So Russia stages provocations of its own – most blatantly on April 13 when the US destroyer Donald Cook, while on a routine patrol in international waters in the Baltic, was buzzed by a Russian jet that flew within 30 feet of it. Washington’s response was to tut-tut about “gross unprofessionalism” on the part of the Russians, and how Moscow was “pushing the envelope.” But more concrete counter steps are on the way.
In testimony to the Senate last week, Army General Curtis Scaparrotti, the incoming Supreme Commander of Nato and of US forces in Europe, declared that President Putin was seeking not just to push Nato back, but to destroy it. Currently, the US rotates a couple of combat brigades in and out of Eastern Europe. Washington has already boosted its European military budget by $4bn. Now Scaparrotti wants a brigade, equivalent to 5,000 men, permanently stationed there, a tripwire to re-assure nervous allies and guarantee a US response to any direct Russian aggression.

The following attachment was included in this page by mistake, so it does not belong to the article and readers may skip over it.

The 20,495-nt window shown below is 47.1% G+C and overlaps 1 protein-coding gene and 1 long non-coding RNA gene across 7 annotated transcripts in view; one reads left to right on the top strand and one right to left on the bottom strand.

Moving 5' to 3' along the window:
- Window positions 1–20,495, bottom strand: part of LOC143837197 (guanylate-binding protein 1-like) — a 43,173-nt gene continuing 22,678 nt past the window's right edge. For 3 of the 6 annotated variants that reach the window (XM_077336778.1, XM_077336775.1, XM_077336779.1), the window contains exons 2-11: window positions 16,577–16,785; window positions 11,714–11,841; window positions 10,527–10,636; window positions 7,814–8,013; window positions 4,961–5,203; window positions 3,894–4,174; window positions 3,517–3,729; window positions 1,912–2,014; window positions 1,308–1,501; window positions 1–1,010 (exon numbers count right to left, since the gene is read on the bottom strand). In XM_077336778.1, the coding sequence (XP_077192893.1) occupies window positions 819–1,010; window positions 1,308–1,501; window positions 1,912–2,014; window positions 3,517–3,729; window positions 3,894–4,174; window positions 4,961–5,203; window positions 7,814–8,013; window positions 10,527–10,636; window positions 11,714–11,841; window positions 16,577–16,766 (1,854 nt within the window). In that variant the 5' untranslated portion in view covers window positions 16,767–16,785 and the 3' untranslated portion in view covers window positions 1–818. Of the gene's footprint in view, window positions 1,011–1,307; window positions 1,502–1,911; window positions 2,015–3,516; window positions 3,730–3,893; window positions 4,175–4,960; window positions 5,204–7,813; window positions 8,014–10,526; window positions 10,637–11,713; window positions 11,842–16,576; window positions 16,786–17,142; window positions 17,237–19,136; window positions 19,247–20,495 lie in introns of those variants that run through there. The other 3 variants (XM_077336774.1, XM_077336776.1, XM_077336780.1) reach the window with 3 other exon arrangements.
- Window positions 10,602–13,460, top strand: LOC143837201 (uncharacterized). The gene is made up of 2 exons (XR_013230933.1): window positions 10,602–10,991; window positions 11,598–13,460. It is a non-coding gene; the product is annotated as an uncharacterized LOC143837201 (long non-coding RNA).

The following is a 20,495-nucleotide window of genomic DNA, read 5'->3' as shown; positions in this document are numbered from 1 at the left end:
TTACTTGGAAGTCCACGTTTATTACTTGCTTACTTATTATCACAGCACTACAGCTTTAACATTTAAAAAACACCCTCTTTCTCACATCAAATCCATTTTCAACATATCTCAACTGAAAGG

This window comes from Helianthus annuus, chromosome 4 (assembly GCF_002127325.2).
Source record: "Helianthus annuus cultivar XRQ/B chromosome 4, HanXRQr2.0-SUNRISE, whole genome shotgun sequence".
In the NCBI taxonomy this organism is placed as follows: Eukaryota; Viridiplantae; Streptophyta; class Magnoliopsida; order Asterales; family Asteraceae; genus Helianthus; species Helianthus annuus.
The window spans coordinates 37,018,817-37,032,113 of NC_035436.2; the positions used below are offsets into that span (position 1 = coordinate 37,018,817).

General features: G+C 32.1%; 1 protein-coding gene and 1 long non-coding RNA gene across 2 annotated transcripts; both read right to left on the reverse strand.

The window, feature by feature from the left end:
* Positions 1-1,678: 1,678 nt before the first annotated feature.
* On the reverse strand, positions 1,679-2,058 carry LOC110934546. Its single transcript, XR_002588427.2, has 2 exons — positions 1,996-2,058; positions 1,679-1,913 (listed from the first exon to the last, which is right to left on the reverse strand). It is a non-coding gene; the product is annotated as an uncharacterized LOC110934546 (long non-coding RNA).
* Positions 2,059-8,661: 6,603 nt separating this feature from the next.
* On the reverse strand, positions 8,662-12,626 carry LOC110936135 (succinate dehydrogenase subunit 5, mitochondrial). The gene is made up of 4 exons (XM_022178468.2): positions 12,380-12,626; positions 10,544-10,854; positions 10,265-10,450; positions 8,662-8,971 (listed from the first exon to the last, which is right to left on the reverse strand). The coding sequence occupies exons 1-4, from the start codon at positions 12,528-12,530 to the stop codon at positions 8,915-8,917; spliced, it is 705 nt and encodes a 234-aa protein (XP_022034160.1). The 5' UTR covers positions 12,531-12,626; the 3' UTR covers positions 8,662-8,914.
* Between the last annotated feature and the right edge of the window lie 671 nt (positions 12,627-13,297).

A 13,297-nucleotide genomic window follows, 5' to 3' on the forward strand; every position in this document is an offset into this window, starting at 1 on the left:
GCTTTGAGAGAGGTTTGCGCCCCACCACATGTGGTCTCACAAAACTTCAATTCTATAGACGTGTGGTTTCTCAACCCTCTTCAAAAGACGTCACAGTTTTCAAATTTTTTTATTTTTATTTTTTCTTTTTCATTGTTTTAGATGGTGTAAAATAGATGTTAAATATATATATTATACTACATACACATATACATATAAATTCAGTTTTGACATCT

As for incidents like the Donald Cook, Scaparrotti advocated giving the Russians a taste of their own medicine. In the meantime, Nato will show it means business when it holds military exercises in Poland this summer, involving 25,000 men, which will of course only fuel Russian paranoia. Anyone remember Nato’s Able Archer exercise of November 1983, a particularly fraught moment in the Cold War, when the Kremlin put its forces on maximum alert, fearing the exercise was camouflage for a full-scale attack on the Soviet Union, nuclear weapons and all?